HC Deb 25 June 1996 vol 280 cc139-40
5. Mr. John Marshall

To ask the Secretary of State for Social Security what plans he has to alter the assistance available to 16 to 18-year-olds. [32976]

The Minister for Social Security and Disabled People (Mr. Alistair Burt)

We have no plans to take child benefit from young people staying on in full-time education to acquire qualifications.

Mr. Marshall

May I thank my hon. Friend for that answer? The removal of child benefit from 16 to 18-year-olds would amount to nothing other than a tax on learning. Does my hon. Friend find it surprising that some people want to give 16 to 18-year-olds the double whammy of a tax on learning and the destruction of jobs through the national minimum wage?

Mr. Burt

My hon. Friend is right. Removing child benefit from families with 16 to 18-year-old children would be highly damaging. It was noticeable in previous exchanges that no Opposition Back Benchers rallied to the cause of their Front Benchers.

Mr. Flynn

Have not the Government viciously cut the incomes of the most vulnerable group of 16 to 18-year-olds, those who emerge from care? Most of our children are expected to adapt to independent lives at the age of about 22, but young people come out of care and are denied income support. It is no wonder that many of them end up as the victims of crime—they are the Fred West generation and the majority of his victims came out of care—or go into crime and prostitution or end up in prison and mental institutions. Is not the greatest single crime of the Government to throw those young people from full-time care into full-time neglect?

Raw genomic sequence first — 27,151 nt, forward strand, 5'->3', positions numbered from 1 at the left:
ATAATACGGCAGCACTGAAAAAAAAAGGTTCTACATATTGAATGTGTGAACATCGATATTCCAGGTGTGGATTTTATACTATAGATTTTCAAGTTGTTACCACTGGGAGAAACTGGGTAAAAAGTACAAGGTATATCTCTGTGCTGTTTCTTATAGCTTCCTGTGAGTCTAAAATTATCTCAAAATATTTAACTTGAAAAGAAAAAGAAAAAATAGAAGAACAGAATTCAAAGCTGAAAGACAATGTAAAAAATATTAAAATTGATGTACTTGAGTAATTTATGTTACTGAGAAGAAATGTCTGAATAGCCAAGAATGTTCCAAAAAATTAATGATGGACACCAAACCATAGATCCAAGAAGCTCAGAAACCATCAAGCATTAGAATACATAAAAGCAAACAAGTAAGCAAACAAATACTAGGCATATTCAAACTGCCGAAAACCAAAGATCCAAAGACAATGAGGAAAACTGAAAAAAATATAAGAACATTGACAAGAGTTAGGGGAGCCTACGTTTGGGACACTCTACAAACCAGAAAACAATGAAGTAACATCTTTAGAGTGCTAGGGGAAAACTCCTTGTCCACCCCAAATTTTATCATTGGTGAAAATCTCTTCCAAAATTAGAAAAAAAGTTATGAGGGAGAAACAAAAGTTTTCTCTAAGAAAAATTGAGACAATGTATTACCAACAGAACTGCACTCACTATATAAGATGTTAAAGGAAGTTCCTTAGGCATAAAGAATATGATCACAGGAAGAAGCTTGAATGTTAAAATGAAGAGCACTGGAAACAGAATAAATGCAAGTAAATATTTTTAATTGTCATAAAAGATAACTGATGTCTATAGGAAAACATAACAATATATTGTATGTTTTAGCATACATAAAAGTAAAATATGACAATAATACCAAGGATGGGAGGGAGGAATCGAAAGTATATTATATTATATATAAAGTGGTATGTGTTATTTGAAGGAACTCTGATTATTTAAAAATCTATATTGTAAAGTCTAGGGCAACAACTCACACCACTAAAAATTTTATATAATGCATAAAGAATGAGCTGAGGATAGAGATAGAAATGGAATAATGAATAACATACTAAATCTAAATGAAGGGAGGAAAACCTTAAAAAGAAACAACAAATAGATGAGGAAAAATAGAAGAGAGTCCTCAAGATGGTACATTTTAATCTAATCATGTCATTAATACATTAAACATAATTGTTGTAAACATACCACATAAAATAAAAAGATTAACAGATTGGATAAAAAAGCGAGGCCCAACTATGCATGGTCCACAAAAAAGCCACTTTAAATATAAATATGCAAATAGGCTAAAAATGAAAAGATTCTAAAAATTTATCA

Mr. Burt

The hon. Gentleman tries an elaborate smokescreen. It is noticeable that he did not defend the policy that has been adopted by his Front Benchers either. My hon. Friend the Under-Secretary described earlier the success of hardship payments to vulnerable youngsters to protect them. I cannot see how the abolition of child benefit payments to 16 to 18-year-olds, which is the policy being discussed, can help in any way the group of youngsters that the hon. Gentleman mentioned. Our policies offer an opportunity for training and for education, which is why we have one of the lowest youth unemployment rates in Europe. By contrast, the Opposition's policies, which would involve the abolition of child benefit and youth training and the introduction of a minimum wage that would deny young people opportunities, are a mess and a blunder caused by rows between the hon. Member for Islington, South and Finsbury (Mr. Smith) and the shadow Chancellor.